David McCluggage, D.V.M., C.V.A.

Aging is not a disease. No dog dies of "old age." They always have underlying conditions such as heart disease, liver disease, or kidney disease to name a few. Thus, the changes that take place during aging will vary a great deal from dog to dog. There is no specific time in your dog's life that they become a "senior." What happens is that specific changes occur in organ function that we need to address on a dog by dog basis.

In contrast to what pet food manufacturers would have one think, there is no specific age at which your dog suddenly requires a "senior" diet. Senior diets are often promoted because they cost less to make, thus the manufacturer has a greater profit margin. Senior diets actually decrease the available nutrients, which is just the opposite of what is needed.

As the body begins to age, nutritional needs actually become greater, not lesser. Why? Because as the body ages, our cells weaken at a more rapid rate and must be regenerated with new, healthy cells. At the same time, the organs that provide the nutritional building blocks for this process are not as strong. So, they function a bit less efficiently. The more nutrition we can provide, the less the body has to try to produce itself.

What we should be feeding our older companions is a diet higher in proteins - especially the high quality proteins found in meats. It should be higher in the essential fats, complex carbohydrates, and vitamins and minerals that are all so essential for health. This is just the opposite of what the senior diets provide. Senior diets lower the quality of nutrition. They don't provide the body with the building blocks needed to optimize health.

This leads to several beliefs we at have:

  1. As the aging process progresses, there is a need for higher quality nutrients, including proteins, vitamins, minerals, and complex phytonutrients
    1. Since the diet may not provide the needed nutrients, this is an important time to add supplements
    2. Senior diets are rarely called for and are usually detrimental to your dog's health
      1. They can accelerate aging and degeneration
      2. They lower the quantity and quality of proteins in the diet when, for most dogs, aging requires higher quality proteins and at least the same protein levels as needed at earlier life stages
  2. Although aging is a normal event, each animal has its own unique problems that require different nutritional needs
  3. To determine the unique problems your dog might have, blood tests, physical examinations, and radiographs are needed
  4. Therapies will vary by the unique pattern of disease your dog has
  5. Likewise, there is no universal nutritional or herbal product that treats all situations, even though there are many such claims made by various manufacturers

Thus, the products we suggest for aging can only be considered general guidelines.

We prefer to be more specific about what each animal needs. For information focused on what your dog needs, contact us for a phone consult.

As your dog ages, we recommend:

  1. Routine diagnostic blood tests be run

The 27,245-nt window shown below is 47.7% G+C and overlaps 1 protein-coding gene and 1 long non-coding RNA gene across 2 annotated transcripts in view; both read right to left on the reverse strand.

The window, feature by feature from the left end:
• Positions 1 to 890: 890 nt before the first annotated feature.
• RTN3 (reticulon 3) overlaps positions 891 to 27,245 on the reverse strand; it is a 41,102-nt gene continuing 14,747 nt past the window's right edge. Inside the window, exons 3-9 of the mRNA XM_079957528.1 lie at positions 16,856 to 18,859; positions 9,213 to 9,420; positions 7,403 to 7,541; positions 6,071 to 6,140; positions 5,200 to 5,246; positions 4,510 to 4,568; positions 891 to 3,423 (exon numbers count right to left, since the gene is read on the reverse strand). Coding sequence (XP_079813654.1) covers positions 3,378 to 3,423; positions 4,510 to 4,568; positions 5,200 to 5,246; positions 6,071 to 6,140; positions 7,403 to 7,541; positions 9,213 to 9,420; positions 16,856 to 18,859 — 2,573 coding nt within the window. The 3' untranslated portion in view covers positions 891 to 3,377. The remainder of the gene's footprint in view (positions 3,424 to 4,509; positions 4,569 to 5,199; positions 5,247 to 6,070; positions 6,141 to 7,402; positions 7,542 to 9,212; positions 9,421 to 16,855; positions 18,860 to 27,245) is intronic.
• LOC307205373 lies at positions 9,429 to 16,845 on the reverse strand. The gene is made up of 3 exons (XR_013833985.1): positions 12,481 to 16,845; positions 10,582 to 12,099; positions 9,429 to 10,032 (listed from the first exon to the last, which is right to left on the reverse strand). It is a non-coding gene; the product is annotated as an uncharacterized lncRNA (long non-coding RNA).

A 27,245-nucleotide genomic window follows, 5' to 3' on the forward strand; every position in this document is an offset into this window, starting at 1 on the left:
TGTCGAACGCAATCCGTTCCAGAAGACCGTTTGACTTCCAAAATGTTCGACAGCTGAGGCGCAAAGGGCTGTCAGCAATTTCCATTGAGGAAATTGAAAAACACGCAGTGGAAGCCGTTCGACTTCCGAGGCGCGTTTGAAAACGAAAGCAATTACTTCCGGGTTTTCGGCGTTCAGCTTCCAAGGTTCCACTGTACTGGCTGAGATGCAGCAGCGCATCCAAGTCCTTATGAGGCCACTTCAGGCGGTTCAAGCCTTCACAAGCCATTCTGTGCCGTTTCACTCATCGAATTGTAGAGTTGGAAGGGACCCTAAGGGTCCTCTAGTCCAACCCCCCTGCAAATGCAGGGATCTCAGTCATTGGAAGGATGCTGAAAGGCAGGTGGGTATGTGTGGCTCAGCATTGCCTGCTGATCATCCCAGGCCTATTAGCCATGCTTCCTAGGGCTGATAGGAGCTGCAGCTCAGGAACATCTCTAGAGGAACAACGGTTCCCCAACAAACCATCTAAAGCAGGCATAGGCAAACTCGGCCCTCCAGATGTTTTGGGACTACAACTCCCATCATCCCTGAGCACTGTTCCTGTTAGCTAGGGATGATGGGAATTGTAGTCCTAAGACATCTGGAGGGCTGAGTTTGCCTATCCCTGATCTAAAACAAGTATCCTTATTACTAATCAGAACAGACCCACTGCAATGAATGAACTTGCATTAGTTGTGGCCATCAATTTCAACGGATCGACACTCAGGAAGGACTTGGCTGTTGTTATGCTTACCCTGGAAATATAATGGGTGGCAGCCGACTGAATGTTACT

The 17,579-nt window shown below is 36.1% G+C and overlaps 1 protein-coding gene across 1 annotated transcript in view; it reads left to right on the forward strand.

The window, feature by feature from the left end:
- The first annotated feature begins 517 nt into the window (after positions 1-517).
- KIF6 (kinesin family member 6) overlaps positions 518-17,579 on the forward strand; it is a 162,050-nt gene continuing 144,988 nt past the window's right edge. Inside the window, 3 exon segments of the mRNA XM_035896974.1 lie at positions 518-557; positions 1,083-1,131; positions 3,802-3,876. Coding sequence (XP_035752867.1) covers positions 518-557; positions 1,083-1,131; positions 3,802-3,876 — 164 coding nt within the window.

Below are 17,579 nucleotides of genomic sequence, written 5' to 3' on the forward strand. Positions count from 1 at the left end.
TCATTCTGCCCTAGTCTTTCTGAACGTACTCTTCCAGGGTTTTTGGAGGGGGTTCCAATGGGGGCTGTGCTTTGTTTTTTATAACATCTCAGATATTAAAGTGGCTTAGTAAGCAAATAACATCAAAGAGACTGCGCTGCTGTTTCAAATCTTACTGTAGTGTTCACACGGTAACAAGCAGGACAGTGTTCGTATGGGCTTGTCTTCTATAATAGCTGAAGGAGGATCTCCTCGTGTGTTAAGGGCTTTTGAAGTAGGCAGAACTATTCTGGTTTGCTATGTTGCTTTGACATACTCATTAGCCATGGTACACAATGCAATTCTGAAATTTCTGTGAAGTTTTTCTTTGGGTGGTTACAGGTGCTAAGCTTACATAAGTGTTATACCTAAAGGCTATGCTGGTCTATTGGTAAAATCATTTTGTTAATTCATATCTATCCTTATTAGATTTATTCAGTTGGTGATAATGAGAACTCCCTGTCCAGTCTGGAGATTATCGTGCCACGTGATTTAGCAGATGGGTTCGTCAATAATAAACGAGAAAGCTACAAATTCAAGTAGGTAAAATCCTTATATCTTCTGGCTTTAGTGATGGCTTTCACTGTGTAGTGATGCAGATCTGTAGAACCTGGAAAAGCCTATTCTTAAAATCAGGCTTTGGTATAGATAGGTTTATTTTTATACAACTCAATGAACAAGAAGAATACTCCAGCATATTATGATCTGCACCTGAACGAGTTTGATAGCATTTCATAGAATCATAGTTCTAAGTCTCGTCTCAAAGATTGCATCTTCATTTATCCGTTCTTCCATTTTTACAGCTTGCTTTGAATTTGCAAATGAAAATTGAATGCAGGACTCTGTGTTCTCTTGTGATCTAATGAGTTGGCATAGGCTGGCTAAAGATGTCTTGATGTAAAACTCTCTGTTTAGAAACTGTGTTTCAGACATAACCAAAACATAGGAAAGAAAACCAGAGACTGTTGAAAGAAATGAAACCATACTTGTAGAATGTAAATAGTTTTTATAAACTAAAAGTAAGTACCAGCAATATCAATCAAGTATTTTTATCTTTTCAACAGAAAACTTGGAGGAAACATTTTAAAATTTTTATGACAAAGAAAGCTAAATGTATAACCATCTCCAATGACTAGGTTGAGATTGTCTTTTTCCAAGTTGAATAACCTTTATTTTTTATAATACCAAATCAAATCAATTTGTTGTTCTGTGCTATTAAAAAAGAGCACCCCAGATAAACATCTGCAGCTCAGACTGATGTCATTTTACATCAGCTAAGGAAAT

2. Routine health exams be performed
  3. The condition of the teeth be closely monitored, dentistries are often needed more frequently
  4. Holistic care becomes crucial at this time
    1. Holistic medicine emphasizes bringing the entire body to health
    2. Complementary therapies, including herbal and nutraceutical medicine, can be used to strengthen organs and tissues, allowing for a more graceful aging process

Aging and Traditional Chinese Medicine

Traditional Chinese Medicine has recognized for thousands of years that the key to aging is to nurture Yin and not Yang. Yin is the calming, moistening, relaxing and reflective side to ourselves. This important concept in aging says that we should slowly age, age gracefully, and nurture the aging process, not speed it up. This approach provides the highest quality of health that your dog's body can achieve.

Western society tends to look for ways to boost energy and make one feel better rapidly. Our society uses products like caffeine, sugar (soda pop drinks and candy), and herbal stimulants such as ephedra-containing products. This short-term boost in energy is bound to come at a cost. It robs us of our vital strength, and is addictive in that we must always use more and more of these stimulants to feel good.

Many western drugs share a common failing: they give a short term "boost" at the long term expense to your companion's health and quality of life. Unfortunately, there are many "natural remedies" on the market that do the same thing. does not recommend them and they are not found in our product catalog.

Unfortunately, many of the products marketed as "cure all" remedies or "energy boosters" for older animals do just the opposite: they drain the body of its vital forces. You can recognize these products by their claims that they "boost your pet's energy" or "will make her feel younger". recommends a variety of different products, depending on your dog's concerns. Besides reading through the information we provide, a phone consult with Dr. McCluggage or our staff will assist you in deciding which products to use for your dog.

The following list of products may be of benefit for your companion animal:

  1. Rx Vitamins for Pets Rx Essentials for Dogs
    1. This is a complete multivitamin with ingredients to help address problems commonly seen during aging
  2. Thorne's Small Animal Antioxidants®
    1. As aging progresses, the need for tissue repair accelerates; antioxidants are important in this tissue repair
  3. EPA/DHA Metagenics®™
    1. Pure Omega 3 fish oils have been shown to improve many aspects of illness that are seen during aging
  4. Phosphatidylserine, Thorne™ Improves cellular metabolism

And finally, to reiterate, we do NOT routinely recommend "Senior" diets for your companion animal (see our article on feeding your dog).